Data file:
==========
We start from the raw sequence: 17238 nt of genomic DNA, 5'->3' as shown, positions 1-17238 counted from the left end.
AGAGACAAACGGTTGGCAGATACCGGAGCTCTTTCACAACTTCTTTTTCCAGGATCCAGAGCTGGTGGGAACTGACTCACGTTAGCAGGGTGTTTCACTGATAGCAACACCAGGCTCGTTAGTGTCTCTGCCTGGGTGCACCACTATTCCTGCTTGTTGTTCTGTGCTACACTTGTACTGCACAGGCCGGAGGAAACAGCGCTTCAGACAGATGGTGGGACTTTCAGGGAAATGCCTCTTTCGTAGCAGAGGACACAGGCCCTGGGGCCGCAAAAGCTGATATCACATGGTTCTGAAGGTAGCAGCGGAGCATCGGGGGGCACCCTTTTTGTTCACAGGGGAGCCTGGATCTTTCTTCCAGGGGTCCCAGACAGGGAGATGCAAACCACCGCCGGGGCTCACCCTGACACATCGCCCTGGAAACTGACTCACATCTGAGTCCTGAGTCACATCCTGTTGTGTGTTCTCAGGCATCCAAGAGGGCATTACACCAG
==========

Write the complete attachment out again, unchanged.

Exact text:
We start from the raw sequence: 17238 nt of genomic DNA, 5'->3' as shown, positions 1-17238 counted from the left end.
AGAGACAAACGGTTGGCAGATACCGGAGCTCTTTCACAACTTCTTTTTCCAGGATCCAGAGCTGGTGGGAACTGACTCACGTTAGCAGGGTGTTTCACTGATAGCAACACCAGGCTCGTTAGTGTCTCTGCCTGGGTGCACCACTATTCCTGCTTGTTGTTCTGTGCTACACTTGTACTGCACAGGCCGGAGGAAACAGCGCTTCAGACAGATGGTGGGACTTTCAGGGAAATGCCTCTTTCGTAGCAGAGGACACAGGCCCTGGGGCCGCAAAAGCTGATATCACATGGTTCTGAAGGTAGCAGCGGAGCATCGGGGGGCACCCTTTTTGTTCACAGGGGAGCCTGGATCTTTCTTCCAGGGGTCCCAGACAGGGAGATGCAAACCACCGCCGGGGCTCACCCTGACACATCGCCCTGGAAACTGACTCACATCTGAGTCCTGAGTCACATCCTGTTGTGTGTTCTCAGGCATCCAAGAGGGCATTACACCAG